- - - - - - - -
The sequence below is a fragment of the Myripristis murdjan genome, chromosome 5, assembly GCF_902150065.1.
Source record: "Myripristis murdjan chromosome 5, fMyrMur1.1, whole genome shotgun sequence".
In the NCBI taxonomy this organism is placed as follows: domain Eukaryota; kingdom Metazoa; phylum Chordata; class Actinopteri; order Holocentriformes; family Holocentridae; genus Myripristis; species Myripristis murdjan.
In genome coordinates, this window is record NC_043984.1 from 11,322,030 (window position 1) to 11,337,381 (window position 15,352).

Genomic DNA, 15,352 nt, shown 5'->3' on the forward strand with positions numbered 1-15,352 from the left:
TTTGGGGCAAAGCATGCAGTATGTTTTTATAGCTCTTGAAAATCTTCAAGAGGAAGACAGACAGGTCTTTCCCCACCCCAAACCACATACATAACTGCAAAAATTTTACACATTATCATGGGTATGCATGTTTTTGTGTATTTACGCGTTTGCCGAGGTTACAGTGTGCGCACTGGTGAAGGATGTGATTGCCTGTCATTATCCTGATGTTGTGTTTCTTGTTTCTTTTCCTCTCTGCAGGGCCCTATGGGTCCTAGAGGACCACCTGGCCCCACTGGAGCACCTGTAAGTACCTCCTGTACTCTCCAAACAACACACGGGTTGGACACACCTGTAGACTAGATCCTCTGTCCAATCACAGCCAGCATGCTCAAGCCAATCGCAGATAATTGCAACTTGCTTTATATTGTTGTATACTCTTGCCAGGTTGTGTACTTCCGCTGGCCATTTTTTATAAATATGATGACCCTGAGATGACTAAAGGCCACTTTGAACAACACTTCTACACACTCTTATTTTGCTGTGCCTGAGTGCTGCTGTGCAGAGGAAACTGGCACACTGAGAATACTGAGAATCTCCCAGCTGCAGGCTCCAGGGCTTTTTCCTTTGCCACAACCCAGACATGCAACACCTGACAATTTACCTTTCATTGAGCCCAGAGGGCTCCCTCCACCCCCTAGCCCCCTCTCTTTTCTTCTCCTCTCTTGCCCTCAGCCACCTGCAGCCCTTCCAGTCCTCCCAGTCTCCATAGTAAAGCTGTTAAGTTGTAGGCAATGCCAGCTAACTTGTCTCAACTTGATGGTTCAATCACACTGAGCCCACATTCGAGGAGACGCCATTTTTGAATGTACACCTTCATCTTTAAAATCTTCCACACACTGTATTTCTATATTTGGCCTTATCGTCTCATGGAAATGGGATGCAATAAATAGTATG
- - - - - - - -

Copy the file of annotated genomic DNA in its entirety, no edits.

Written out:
The sequence below is a fragment of the Myripristis murdjan genome, chromosome 5, assembly GCF_902150065.1.
Source record: "Myripristis murdjan chromosome 5, fMyrMur1.1, whole genome shotgun sequence".
In the NCBI taxonomy this organism is placed as follows: domain Eukaryota; kingdom Metazoa; phylum Chordata; class Actinopteri; order Holocentriformes; family Holocentridae; genus Myripristis; species Myripristis murdjan.
In genome coordinates, this window is record NC_043984.1 from 11,322,030 (window position 1) to 11,337,381 (window position 15,352).

Genomic DNA, 15,352 nt, shown 5'->3' on the forward strand with positions numbered 1-15,352 from the left:
TTTGGGGCAAAGCATGCAGTATGTTTTTATAGCTCTTGAAAATCTTCAAGAGGAAGACAGACAGGTCTTTCCCCACCCCAAACCACATACATAACTGCAAAAATTTTACACATTATCATGGGTATGCATGTTTTTGTGTATTTACGCGTTTGCCGAGGTTACAGTGTGCGCACTGGTGAAGGATGTGATTGCCTGTCATTATCCTGATGTTGTGTTTCTTGTTTCTTTTCCTCTCTGCAGGGCCCTATGGGTCCTAGAGGACCACCTGGCCCCACTGGAGCACCTGTAAGTACCTCCTGTACTCTCCAAACAACACACGGGTTGGACACACCTGTAGACTAGATCCTCTGTCCAATCACAGCCAGCATGCTCAAGCCAATCGCAGATAATTGCAACTTGCTTTATATTGTTGTATACTCTTGCCAGGTTGTGTACTTCCGCTGGCCATTTTTTATAAATATGATGACCCTGAGATGACTAAAGGCCACTTTGAACAACACTTCTACACACTCTTATTTTGCTGTGCCTGAGTGCTGCTGTGCAGAGGAAACTGGCACACTGAGAATACTGAGAATCTCCCAGCTGCAGGCTCCAGGGCTTTTTCCTTTGCCACAACCCAGACATGCAACACCTGACAATTTACCTTTCATTGAGCCCAGAGGGCTCCCTCCACCCCCTAGCCCCCTCTCTTTTCTTCTCCTCTCTTGCCCTCAGCCACCTGCAGCCCTTCCAGTCCTCCCAGTCTCCATAGTAAAGCTGTTAAGTTGTAGGCAATGCCAGCTAACTTGTCTCAACTTGATGGTTCAATCACACTGAGCCCACATTCGAGGAGACGCCATTTTTGAATGTACACCTTCATCTTTAAAATCTTCCACACACTGTATTTCTATATTTGGCCTTATCGTCTCATGGAAATGGGATGCAATAAATAGTATG